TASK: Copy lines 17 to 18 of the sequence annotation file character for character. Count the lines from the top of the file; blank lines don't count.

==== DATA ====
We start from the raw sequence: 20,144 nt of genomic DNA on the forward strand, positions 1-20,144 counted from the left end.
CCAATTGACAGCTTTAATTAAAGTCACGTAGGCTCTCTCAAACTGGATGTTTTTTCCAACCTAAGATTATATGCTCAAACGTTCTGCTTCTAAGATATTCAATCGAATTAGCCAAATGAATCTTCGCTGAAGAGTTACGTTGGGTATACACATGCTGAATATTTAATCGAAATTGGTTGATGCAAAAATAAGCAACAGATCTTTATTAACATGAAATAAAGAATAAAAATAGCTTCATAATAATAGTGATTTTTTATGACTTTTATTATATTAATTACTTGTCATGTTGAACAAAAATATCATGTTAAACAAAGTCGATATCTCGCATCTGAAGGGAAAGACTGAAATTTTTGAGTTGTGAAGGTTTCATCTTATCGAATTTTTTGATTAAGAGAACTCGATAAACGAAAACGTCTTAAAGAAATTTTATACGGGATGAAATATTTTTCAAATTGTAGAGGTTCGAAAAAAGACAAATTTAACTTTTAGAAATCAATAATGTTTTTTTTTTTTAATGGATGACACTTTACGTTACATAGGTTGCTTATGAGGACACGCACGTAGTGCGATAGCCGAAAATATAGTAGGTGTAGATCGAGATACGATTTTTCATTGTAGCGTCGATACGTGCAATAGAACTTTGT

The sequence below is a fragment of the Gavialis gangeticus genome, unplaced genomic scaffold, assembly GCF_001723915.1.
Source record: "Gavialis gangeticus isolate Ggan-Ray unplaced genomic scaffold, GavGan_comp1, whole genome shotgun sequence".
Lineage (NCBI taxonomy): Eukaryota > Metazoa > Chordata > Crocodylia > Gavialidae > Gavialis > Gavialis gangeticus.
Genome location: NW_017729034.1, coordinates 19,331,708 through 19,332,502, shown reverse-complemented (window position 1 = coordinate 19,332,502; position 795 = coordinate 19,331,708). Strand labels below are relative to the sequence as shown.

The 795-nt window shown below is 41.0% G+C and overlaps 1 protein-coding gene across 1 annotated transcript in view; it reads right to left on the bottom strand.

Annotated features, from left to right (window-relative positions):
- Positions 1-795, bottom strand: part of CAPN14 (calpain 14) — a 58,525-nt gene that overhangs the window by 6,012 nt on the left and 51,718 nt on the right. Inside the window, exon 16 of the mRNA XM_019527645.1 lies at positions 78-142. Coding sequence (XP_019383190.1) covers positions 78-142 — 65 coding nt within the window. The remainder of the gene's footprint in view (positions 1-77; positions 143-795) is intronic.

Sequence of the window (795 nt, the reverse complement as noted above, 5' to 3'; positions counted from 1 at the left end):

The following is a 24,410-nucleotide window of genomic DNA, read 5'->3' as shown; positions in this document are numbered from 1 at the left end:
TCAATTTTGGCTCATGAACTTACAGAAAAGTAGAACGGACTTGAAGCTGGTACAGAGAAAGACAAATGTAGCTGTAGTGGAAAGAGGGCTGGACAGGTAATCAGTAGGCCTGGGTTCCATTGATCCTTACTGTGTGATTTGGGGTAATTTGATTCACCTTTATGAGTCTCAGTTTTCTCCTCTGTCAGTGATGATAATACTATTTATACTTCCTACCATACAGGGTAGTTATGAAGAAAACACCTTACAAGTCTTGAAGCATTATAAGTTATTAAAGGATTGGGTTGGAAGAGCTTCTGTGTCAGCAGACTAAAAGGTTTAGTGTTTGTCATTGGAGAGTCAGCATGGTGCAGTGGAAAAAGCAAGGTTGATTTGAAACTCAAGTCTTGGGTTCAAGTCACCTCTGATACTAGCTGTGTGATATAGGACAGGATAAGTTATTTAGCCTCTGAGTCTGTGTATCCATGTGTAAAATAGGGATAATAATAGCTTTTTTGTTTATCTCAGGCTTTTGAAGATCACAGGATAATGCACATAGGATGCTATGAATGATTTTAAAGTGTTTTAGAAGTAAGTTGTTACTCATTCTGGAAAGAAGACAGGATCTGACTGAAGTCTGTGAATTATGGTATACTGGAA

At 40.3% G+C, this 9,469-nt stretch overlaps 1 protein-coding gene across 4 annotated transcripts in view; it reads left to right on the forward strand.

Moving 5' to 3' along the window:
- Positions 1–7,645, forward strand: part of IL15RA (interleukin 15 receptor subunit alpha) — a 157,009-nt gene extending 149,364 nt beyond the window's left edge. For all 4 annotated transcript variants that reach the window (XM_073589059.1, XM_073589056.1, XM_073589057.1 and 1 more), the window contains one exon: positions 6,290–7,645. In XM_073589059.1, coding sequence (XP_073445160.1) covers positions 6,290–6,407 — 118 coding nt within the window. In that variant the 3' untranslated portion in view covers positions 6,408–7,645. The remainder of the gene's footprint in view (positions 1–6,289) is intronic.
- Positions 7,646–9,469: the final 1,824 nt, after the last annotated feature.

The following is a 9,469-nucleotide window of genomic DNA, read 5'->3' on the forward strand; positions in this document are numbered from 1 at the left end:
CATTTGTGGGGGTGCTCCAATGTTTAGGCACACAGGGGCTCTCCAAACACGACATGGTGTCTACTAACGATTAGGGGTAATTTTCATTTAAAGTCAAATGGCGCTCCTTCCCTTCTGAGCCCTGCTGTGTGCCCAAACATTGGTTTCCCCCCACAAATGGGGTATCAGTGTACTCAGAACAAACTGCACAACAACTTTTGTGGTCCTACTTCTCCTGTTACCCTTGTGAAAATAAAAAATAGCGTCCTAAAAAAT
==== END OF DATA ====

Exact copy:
The following is a 9,469-nucleotide window of genomic DNA, read 5'->3' on the forward strand; positions in this document are numbered from 1 at the left end:
CATTTGTGGGGGTGCTCCAATGTTTAGGCACACAGGGGCTCTCCAAACACGACATGGTGTCTACTAACGATTAGGGGTAATTTTCATTTAAAGTCAAATGGCGCTCCTTCCCTTCTGAGCCCTGCTGTGTGCCCAAACATTGGTTTCCCCCCACAAATGGGGTATCAGTGTACTCAGAACAAACTGCACAACAACTTTTGTGGTCCTACTTCTCCTGTTACCCTTGTGAAAATAAAAAATAGCGTCCTAAAAAAT